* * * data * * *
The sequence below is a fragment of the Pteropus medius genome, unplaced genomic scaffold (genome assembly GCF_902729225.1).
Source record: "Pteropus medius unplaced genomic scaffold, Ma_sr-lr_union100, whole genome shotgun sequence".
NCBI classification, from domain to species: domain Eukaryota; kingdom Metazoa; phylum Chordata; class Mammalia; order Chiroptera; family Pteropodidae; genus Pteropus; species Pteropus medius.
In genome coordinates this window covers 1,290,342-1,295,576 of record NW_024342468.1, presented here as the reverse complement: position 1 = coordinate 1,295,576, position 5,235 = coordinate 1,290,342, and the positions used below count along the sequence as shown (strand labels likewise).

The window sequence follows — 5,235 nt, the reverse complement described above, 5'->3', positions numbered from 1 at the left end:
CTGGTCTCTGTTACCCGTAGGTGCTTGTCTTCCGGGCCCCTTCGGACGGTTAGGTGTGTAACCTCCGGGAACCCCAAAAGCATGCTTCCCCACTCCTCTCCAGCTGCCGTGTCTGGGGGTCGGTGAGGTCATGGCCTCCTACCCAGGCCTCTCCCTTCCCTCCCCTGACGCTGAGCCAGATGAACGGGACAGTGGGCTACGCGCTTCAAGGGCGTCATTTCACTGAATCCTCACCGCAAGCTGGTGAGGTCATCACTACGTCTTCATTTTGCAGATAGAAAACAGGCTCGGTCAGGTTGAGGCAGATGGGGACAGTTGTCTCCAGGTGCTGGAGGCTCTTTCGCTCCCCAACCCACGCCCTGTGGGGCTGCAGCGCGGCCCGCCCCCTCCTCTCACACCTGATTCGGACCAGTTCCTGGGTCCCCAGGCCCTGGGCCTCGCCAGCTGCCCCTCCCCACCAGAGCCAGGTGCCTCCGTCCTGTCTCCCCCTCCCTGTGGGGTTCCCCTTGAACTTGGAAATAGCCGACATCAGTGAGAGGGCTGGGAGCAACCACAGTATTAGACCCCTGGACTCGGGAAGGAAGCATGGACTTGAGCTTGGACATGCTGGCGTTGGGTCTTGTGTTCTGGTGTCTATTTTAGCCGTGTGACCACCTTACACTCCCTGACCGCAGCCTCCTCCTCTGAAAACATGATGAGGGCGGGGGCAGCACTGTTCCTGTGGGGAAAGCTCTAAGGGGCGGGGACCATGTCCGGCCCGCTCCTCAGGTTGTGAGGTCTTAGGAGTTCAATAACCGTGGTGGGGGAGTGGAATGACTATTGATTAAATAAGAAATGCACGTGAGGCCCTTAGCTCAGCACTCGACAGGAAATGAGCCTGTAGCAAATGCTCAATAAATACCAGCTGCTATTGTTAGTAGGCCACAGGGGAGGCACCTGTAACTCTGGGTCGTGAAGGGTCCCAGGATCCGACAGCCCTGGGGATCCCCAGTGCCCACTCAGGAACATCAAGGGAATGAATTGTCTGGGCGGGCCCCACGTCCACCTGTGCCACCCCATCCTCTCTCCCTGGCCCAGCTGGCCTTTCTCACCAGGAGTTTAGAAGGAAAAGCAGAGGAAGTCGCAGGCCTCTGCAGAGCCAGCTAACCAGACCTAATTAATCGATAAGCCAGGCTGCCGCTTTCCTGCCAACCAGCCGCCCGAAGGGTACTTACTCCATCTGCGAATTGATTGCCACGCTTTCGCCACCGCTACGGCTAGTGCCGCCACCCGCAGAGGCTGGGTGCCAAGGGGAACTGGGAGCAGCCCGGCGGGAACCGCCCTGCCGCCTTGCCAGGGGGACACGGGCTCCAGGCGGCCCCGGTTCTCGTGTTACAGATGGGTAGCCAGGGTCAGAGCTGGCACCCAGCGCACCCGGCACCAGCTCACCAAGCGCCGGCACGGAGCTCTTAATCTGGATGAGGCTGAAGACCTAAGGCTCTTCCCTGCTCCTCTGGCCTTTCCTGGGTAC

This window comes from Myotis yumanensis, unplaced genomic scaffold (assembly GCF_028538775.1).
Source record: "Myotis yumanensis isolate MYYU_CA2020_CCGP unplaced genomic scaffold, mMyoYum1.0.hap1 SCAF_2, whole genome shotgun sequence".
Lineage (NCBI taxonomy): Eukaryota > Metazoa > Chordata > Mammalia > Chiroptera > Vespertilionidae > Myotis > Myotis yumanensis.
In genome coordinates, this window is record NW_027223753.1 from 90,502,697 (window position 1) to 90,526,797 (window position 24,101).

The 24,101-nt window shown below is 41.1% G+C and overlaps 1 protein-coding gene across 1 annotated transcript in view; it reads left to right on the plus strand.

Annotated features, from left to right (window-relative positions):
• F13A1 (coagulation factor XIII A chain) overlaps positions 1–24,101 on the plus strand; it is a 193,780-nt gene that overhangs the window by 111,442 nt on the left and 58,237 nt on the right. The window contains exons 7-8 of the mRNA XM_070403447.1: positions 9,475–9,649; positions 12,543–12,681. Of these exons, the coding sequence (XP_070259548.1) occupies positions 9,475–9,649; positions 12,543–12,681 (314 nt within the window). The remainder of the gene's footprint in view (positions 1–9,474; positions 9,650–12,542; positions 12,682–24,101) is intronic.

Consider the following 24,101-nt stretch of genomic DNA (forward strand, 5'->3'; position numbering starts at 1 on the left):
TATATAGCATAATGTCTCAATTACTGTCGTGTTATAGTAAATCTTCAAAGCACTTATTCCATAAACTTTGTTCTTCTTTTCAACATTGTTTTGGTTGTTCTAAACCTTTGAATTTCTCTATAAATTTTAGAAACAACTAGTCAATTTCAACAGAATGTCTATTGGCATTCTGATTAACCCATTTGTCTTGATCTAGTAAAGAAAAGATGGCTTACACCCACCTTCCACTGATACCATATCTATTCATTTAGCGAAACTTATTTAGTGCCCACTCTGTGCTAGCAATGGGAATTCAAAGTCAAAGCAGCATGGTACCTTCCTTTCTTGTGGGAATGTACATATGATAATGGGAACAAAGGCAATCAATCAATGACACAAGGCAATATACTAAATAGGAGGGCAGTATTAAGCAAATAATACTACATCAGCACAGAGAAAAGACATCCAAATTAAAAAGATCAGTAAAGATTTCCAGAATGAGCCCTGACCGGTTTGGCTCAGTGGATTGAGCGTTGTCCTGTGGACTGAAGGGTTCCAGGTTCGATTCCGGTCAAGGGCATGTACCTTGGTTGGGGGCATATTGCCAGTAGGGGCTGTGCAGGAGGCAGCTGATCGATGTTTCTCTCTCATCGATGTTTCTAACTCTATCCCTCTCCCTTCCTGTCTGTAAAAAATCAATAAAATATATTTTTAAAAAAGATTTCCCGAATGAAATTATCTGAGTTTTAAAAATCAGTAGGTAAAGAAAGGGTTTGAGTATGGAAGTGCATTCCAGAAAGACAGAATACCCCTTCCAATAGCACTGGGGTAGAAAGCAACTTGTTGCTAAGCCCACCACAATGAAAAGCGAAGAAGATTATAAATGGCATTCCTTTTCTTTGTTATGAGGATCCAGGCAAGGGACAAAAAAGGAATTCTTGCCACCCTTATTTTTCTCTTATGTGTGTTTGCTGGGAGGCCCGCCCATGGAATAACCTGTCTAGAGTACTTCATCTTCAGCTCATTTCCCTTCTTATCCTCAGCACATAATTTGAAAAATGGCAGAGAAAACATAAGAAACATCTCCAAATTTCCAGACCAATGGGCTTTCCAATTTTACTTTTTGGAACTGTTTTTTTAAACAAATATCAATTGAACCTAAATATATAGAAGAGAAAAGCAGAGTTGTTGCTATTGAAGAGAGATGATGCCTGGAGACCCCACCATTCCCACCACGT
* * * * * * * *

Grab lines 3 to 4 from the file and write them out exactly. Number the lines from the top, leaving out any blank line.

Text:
NCBI classification, from domain to species: domain Eukaryota; kingdom Metazoa; phylum Chordata; class Mammalia; order Chiroptera; family Pteropodidae; genus Pteropus; species Pteropus medius.
In genome coordinates this window covers 1,290,342-1,295,576 of record NW_024342468.1, presented here as the reverse complement: position 1 = coordinate 1,295,576, position 5,235 = coordinate 1,290,342, and the positions used below count along the sequence as shown (strand labels likewise).